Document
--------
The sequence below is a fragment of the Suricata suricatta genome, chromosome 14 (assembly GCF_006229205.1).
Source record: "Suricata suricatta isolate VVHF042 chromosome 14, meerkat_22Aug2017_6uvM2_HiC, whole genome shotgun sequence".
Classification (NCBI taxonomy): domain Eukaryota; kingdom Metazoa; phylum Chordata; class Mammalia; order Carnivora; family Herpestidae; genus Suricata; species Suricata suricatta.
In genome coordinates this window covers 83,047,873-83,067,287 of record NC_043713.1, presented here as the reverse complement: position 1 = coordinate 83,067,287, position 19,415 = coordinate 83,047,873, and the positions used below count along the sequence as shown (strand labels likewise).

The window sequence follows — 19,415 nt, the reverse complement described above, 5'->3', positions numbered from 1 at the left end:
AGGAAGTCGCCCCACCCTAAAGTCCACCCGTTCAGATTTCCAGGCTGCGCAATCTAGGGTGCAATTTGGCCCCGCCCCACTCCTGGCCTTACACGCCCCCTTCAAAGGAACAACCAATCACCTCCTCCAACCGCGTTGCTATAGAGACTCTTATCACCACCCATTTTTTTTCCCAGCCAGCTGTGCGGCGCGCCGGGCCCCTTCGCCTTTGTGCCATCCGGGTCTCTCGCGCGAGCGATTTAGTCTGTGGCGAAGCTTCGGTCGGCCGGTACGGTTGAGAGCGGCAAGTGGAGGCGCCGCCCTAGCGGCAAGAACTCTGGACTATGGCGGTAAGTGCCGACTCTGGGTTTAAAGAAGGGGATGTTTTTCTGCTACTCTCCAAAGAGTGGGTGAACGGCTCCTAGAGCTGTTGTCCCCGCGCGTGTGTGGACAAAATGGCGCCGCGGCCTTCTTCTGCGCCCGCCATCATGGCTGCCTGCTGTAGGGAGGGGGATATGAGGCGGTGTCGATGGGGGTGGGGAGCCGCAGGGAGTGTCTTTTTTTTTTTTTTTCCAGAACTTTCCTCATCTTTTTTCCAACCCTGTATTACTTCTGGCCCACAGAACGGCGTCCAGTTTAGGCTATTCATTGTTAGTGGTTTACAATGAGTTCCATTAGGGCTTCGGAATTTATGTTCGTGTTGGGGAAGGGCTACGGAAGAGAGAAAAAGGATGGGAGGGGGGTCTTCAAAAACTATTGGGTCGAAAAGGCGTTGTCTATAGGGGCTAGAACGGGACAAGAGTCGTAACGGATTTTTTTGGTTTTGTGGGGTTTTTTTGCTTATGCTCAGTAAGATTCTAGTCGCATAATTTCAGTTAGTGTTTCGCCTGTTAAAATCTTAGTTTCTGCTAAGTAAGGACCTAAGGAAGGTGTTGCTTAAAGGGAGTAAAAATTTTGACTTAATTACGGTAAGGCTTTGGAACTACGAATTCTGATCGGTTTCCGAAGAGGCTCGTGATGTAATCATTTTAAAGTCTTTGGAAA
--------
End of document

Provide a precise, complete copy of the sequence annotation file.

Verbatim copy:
The sequence below is a fragment of the Suricata suricatta genome, chromosome 14 (assembly GCF_006229205.1).
Source record: "Suricata suricatta isolate VVHF042 chromosome 14, meerkat_22Aug2017_6uvM2_HiC, whole genome shotgun sequence".
Classification (NCBI taxonomy): domain Eukaryota; kingdom Metazoa; phylum Chordata; class Mammalia; order Carnivora; family Herpestidae; genus Suricata; species Suricata suricatta.
In genome coordinates this window covers 83,047,873-83,067,287 of record NC_043713.1, presented here as the reverse complement: position 1 = coordinate 83,067,287, position 19,415 = coordinate 83,047,873, and the positions used below count along the sequence as shown (strand labels likewise).

The window sequence follows — 19,415 nt, the reverse complement described above, 5'->3', positions numbered from 1 at the left end:
AGGAAGTCGCCCCACCCTAAAGTCCACCCGTTCAGATTTCCAGGCTGCGCAATCTAGGGTGCAATTTGGCCCCGCCCCACTCCTGGCCTTACACGCCCCCTTCAAAGGAACAACCAATCACCTCCTCCAACCGCGTTGCTATAGAGACTCTTATCACCACCCATTTTTTTTCCCAGCCAGCTGTGCGGCGCGCCGGGCCCCTTCGCCTTTGTGCCATCCGGGTCTCTCGCGCGAGCGATTTAGTCTGTGGCGAAGCTTCGGTCGGCCGGTACGGTTGAGAGCGGCAAGTGGAGGCGCCGCCCTAGCGGCAAGAACTCTGGACTATGGCGGTAAGTGCCGACTCTGGGTTTAAAGAAGGGGATGTTTTTCTGCTACTCTCCAAAGAGTGGGTGAACGGCTCCTAGAGCTGTTGTCCCCGCGCGTGTGTGGACAAAATGGCGCCGCGGCCTTCTTCTGCGCCCGCCATCATGGCTGCCTGCTGTAGGGAGGGGGATATGAGGCGGTGTCGATGGGGGTGGGGAGCCGCAGGGAGTGTCTTTTTTTTTTTTTTTCCAGAACTTTCCTCATCTTTTTTCCAACCCTGTATTACTTCTGGCCCACAGAACGGCGTCCAGTTTAGGCTATTCATTGTTAGTGGTTTACAATGAGTTCCATTAGGGCTTCGGAATTTATGTTCGTGTTGGGGAAGGGCTACGGAAGAGAGAAAAAGGATGGGAGGGGGGTCTTCAAAAACTATTGGGTCGAAAAGGCGTTGTCTATAGGGGCTAGAACGGGACAAGAGTCGTAACGGATTTTTTTGGTTTTGTGGGGTTTTTTTGCTTATGCTCAGTAAGATTCTAGTCGCATAATTTCAGTTAGTGTTTCGCCTGTTAAAATCTTAGTTTCTGCTAAGTAAGGACCTAAGGAAGGTGTTGCTTAAAGGGAGTAAAAATTTTGACTTAATTACGGTAAGGCTTTGGAACTACGAATTCTGATCGGTTTCCGAAGAGGCTCGTGATGTAATCATTTTAAAGTCTTTGGAAA